By Andrew Brandt
Is the team behind the Koobface worm taking a stance on the Israeli-Palestinian peace talks, or is this notorious worm’s most recent, bizarre twist just a coincidence?
We’ve seen Koobface hijack legitimate Web sites for more than a year, using them not only to host malicious payload files, but also to work as proxy command-and-control servers for the botnet. One such hijacked Web domain, migdal.org.il, popped up in a number of blog posts and on Web sites which list the domains used to host malware, as far back as this past May, when the Koobface crew began using a slew of new hijacked servers as distribution points for its malicious files.
And since the summer, Koobface has been delivering a password stealing Trojan among the several payloads it brings down to an infected computer. That Trojan’s name is migdal.org.il.exe, and the stolen passwords it scrapes from infected computers are sent right back to the migdal.org.il Web server, which is physically located at an ISP in the UK.
Migdal also seems to be (if you can believe the content posted to the Web site) a French jewish organization that provides aid and resources to Israeli children and border guards, and whose leadership opposes many of the Israeli concessions that Palestinian negotiators have requested during the long peace process. Have the Koobface gang gone political, or are they just capitalizing on a convenient situation with an abandoned Web site?
(Update: The site went down on September 3rd, the day after this post went live. Thanks, helpful ISP who shall remain nameless.)
I took a closer look at the “Migdal” payload; It looks to me like a fairly conventional password stealer, in the same vein as SpyEye or Zbot, though it appears to be distinct from either of those more common Trojans. We’ve seen a bunch of these files show up as Koobface payloads in the past two months. All the samples appear to fall in the size range of about 110kb to 130kb.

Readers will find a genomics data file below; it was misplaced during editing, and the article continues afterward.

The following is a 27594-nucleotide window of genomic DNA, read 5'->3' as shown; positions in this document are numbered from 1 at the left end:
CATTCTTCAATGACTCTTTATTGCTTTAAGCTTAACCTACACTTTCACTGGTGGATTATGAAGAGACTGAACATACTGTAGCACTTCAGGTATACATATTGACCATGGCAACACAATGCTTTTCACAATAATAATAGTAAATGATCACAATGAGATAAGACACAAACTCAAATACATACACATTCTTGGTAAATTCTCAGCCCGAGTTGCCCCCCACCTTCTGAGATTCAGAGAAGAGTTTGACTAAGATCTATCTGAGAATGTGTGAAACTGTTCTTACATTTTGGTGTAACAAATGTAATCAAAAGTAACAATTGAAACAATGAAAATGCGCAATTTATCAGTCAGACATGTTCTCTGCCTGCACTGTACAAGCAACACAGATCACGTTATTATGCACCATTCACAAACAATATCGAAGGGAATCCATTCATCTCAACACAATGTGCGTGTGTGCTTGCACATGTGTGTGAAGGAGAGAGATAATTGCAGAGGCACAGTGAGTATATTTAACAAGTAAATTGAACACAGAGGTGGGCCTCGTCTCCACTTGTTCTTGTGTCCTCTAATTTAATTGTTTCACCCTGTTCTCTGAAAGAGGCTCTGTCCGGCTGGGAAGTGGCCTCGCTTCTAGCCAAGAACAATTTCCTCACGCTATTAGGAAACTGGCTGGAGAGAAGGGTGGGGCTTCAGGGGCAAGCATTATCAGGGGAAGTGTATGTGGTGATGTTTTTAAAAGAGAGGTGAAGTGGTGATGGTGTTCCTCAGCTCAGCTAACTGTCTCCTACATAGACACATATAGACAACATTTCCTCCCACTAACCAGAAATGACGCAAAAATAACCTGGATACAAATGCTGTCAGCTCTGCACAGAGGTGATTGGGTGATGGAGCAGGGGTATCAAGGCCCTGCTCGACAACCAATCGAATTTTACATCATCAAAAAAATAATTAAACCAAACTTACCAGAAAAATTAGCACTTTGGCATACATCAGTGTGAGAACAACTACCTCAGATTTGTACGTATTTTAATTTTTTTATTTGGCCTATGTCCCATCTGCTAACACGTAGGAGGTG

On a test system, the Migdal Trojan stole some dummy passwords I’d entered into FileZilla, an FTP client application. Logs from various system monitors indicate the Trojan also searched the hard drive for other FTP clients (including Total Commander, TurboFTP and FlashFXP), and scoured the hard drive for Total Commander’s wcx_ftp.ini file, which that program uses to store FTP passwords.
It also retrieved dummy passwords stored in Firefox and Internet Explorer, and searched for (but did not find) the directory for both the standard installation of the Opera and the Opera 9 Beta browsers — something I hadn’t yet observed with either SpyEye or Zbot.
Once the passwords were retrieved by the Trojan, it submitted them to the Migdal server with an HTTP POST, generated a batch file to delete itself, ran the batch file, and was gone.
Here’s a look at that fake credential that’s a little easier to read (click for a full size pic):
So, not only have they hijacked the server to distribute additional malware, but they’re currently using it as a dead-drop for harvested stolen credentials.
The result of all this activity seems to be that the Migdal Web site has a very poor reputation, virtually across the board, from Webroot’s own reputation service, as well as those run by respected third parties such as SiteAdvisor, Web of Trust, Safe Web, and Google’s Safe Browsing (which feeds directly into Firefox). The site first appeared on a list of Koobface-hijacked sites listed on Dancho Danchev’s blog and on MalwareURL. We’ve tried repeatedly to contact the owners and the ISP which hosts the Web site, but so far we’ve received nothing but automated form letters in response.
So the question remains, is the Koobface gang merely taking advantage of a long-abandoned Web server to use it as a repository for stolen credentials, or is it abusing this server in particular to discredit this self-described “militant organization” that supposedly distributes flak jackets to children who live within missile-strike distance of Palestinian territories? Who knows? It’s certainly notable that the Koobface goons deliberately call attention to this particular domain name by naming the Trojan after the domain, but their motives are anyone’s guess.